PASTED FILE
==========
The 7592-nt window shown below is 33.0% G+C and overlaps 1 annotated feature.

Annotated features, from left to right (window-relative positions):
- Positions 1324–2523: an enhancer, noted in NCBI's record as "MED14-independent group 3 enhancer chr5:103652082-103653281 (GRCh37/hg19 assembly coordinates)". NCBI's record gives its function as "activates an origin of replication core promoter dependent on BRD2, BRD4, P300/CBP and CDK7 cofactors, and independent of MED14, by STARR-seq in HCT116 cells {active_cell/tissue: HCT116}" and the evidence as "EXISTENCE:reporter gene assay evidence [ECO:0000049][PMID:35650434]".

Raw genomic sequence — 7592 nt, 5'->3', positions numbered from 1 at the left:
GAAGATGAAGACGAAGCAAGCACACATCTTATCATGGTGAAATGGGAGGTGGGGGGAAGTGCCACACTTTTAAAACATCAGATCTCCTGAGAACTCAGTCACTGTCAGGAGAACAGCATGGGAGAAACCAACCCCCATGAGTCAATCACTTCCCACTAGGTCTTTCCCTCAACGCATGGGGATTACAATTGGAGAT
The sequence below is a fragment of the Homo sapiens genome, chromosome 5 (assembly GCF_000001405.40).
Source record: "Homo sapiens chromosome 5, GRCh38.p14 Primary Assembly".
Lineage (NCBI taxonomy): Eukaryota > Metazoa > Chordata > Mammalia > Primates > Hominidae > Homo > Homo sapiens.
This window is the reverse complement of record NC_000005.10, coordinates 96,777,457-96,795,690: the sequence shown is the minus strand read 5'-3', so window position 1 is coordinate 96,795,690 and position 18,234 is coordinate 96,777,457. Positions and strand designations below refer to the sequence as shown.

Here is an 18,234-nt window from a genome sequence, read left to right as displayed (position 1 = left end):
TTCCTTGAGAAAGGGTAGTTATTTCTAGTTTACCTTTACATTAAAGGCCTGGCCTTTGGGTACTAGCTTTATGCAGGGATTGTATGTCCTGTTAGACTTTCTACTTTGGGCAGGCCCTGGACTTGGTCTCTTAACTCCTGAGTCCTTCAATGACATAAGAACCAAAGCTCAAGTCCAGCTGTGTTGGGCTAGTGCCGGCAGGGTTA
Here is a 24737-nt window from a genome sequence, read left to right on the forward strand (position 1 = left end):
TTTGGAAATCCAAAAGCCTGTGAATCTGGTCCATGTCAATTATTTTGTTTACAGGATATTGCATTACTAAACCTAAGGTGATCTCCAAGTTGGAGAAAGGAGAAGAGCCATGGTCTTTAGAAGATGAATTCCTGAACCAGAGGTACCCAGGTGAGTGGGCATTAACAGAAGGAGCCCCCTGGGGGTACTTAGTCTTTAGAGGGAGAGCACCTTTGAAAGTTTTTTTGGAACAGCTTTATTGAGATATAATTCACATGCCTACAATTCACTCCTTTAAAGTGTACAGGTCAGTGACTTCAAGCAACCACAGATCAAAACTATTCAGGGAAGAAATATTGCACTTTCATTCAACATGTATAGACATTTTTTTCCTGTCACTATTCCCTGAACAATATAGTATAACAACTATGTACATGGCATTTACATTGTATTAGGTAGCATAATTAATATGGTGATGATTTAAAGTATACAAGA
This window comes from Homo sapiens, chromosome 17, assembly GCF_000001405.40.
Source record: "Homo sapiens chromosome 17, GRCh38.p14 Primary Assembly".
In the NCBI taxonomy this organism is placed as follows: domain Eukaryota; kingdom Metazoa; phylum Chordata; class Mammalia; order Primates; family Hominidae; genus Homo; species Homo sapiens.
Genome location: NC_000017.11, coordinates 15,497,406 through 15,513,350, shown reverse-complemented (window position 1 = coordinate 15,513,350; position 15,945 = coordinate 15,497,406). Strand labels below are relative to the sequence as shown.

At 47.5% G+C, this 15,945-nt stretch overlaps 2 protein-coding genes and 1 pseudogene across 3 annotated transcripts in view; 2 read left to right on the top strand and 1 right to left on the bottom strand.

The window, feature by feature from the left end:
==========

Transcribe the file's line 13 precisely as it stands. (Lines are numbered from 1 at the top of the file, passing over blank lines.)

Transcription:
TTTGGAAATCCAAAAGCCTGTGAATCTGGTCCATGTCAATTATTTTGTTTACAGGATATTGCATTACTAAACCTAAGGTGATCTCCAAGTTGGAGAAAGGAGAAGAGCCATGGTCTTTAGAAGATGAATTCCTGAACCAGAGGTACCCAGGTGAGTGGGCATTAACAGAAGGAGCCCCCTGGGGGTACTTAGTCTTTAGAGGGAGAGCACCTTTGAAAGTTTTTTTGGAACAGCTTTATTGAGATATAATTCACATGCCTACAATTCACTCCTTTAAAGTGTACAGGTCAGTGACTTCAAGCAACCACAGATCAAAACTATTCAGGGAAGAAATATTGCACTTTCATTCAACATGTATAGACATTTTTTTCCTGTCACTATTCCCTGAACAATATAGTATAACAACTATGTACATGGCATTTACATTGTATTAGGTAGCATAATTAATATGGTGATGATTTAAAGTATACAAGA